4. The Communist Party of India (Maoist): Created in 2004 with the merger of the People’s War Group (PWG) and the Maoists Communist Centre, it is the largest Maoist rebel group in India. Members call themselves Naxalites, after the Indian town of Naxalbari, where the movement began more than 25 years ago. There are an estimated 10,000 to 20,000 Naxalites in India, more than half inactive. They operate in 20 of India’s 28 states (223 of 600 districts). The Naxalite movement includes autonomous groups such as the Revolutionary Youth Forum and the Parakala Dalam.
2013 The Maoist insurgency continued to operate in 223 districts due, in part, to protection provided by indigenous groups and rural communities. The insurgents became more aggressive despite a decline in incidents from 1,415 in 2012 to 1,129 in 2013. They used new tactics, such as planting Improvised Explosive Devices in the bodies of dead soldiers to create booby traps. In response to talks among states aimed at intensifying efforts against them, in June insurgents stole weapons from Railway Protection Forces by attacking a train in Jamui district. A hundred Maoists fired upon the train and threw crude bombs, with passengers becoming collateral damage. Four days later 70 Maoists attacked the Central Reserve Police Force (CRPF) in Gaya district.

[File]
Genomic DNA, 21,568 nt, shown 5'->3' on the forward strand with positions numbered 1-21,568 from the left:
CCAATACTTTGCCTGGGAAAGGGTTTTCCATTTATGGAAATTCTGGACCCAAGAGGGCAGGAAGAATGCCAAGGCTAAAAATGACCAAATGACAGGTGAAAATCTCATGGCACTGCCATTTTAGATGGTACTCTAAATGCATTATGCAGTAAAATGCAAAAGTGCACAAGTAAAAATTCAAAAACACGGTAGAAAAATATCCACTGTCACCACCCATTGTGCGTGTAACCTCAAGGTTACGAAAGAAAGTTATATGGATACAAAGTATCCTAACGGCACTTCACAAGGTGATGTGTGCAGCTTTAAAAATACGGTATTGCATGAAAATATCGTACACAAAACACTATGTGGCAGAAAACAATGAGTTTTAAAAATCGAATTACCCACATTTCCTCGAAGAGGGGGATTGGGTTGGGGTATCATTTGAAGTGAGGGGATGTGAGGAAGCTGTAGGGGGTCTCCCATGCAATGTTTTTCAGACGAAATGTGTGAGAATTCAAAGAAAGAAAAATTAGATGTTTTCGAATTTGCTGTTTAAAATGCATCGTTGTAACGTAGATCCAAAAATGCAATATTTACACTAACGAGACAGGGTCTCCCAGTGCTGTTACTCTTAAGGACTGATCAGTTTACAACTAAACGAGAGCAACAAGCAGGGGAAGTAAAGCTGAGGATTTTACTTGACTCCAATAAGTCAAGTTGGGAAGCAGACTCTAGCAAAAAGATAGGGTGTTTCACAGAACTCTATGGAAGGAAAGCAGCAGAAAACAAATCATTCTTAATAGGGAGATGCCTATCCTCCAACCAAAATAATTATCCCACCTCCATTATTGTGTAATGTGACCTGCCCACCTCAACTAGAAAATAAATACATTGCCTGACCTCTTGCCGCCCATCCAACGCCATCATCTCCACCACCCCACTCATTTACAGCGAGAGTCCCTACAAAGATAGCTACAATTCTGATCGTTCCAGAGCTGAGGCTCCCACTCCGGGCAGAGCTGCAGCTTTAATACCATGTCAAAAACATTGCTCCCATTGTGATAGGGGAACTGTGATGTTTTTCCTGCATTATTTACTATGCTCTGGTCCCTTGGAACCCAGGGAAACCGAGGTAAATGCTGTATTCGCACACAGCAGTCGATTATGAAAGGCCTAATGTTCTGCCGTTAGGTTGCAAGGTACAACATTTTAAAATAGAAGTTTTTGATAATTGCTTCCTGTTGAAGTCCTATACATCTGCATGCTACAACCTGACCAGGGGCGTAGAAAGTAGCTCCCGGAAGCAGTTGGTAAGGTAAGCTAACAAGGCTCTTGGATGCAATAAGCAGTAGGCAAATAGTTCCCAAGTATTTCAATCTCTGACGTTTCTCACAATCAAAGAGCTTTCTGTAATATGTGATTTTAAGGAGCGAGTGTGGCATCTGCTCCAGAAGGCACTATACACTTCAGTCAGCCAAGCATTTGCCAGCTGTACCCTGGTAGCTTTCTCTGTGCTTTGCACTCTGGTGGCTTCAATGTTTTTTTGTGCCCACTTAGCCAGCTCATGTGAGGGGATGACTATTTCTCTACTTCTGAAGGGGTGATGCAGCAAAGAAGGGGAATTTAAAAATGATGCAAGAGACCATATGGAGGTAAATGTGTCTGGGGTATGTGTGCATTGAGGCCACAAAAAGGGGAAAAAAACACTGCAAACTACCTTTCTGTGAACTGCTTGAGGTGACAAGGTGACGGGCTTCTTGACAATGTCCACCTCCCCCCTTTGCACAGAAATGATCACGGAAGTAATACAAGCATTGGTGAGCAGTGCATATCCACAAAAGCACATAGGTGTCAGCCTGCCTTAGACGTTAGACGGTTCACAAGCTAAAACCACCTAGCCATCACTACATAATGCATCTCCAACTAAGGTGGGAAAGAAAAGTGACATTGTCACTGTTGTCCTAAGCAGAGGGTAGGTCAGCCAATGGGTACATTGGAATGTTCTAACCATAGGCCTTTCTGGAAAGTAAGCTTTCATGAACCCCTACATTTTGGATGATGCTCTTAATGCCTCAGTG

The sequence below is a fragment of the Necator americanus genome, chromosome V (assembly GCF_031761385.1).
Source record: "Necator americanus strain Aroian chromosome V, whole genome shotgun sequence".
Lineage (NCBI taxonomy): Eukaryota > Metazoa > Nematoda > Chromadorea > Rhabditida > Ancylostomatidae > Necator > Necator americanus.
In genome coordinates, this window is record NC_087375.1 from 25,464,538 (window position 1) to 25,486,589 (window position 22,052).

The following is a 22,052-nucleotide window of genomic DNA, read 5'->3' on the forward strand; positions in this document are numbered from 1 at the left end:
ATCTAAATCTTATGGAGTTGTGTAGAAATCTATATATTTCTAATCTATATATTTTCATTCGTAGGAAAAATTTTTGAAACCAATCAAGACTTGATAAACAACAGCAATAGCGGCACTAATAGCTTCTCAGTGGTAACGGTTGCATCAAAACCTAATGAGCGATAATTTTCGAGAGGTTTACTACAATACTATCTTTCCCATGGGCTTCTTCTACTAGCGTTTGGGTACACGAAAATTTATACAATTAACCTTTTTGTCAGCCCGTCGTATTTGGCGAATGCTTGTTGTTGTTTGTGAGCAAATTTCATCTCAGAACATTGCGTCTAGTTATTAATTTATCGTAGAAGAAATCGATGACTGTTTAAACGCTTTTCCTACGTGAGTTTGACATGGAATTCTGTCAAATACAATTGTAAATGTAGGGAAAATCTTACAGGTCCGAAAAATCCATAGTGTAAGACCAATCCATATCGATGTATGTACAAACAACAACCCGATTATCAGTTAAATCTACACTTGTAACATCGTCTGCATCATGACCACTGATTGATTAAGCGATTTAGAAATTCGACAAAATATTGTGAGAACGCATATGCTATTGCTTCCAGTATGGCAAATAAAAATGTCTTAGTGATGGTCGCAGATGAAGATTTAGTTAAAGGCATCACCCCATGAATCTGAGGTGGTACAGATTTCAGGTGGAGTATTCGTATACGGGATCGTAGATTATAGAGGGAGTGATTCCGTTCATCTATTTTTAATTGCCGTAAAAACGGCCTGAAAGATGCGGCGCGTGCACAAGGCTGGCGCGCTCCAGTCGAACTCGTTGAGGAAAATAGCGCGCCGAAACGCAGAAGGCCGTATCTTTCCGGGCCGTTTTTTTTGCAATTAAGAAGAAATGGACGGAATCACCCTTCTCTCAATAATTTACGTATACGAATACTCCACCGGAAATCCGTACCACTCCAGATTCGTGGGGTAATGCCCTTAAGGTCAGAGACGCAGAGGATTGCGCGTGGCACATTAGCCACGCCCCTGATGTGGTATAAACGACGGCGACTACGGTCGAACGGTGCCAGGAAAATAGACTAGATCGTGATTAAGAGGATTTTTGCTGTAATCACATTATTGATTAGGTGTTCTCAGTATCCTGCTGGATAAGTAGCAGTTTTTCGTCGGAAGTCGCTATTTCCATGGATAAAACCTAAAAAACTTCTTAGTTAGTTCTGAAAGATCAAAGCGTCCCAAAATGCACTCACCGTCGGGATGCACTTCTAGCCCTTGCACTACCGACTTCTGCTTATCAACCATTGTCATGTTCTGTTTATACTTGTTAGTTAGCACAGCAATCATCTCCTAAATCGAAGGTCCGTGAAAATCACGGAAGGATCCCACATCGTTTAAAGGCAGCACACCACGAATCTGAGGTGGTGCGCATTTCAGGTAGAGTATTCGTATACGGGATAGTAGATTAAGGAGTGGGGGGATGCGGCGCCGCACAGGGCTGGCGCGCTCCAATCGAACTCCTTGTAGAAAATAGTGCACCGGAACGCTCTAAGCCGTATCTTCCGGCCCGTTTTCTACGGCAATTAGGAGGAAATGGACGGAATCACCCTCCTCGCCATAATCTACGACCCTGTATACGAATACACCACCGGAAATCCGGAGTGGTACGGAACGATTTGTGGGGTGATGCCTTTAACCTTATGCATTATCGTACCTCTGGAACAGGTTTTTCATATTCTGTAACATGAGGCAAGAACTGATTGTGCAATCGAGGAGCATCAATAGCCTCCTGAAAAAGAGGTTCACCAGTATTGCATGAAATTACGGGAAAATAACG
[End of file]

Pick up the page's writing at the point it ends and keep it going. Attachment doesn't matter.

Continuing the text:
The Indian government arrested Maoist leader Umesh Yadav and Yasin Bhatkal, leader of the Indian Mujahideen (IM). (The IM and Maoists were assumed to be cooperating with each other.) In December, the CRPF conducted a five-day interstate offensive to dismantle core Maoist groups, then a raid on a camp in Simdega district in Jharkhand to shut down a gun manufacturing factory. The raid, which seized 1,900 items for gun production, 72 kilograms of explosives, and remote triggering devices, revealed evidence that the Maoists have acquired more advanced weaponry.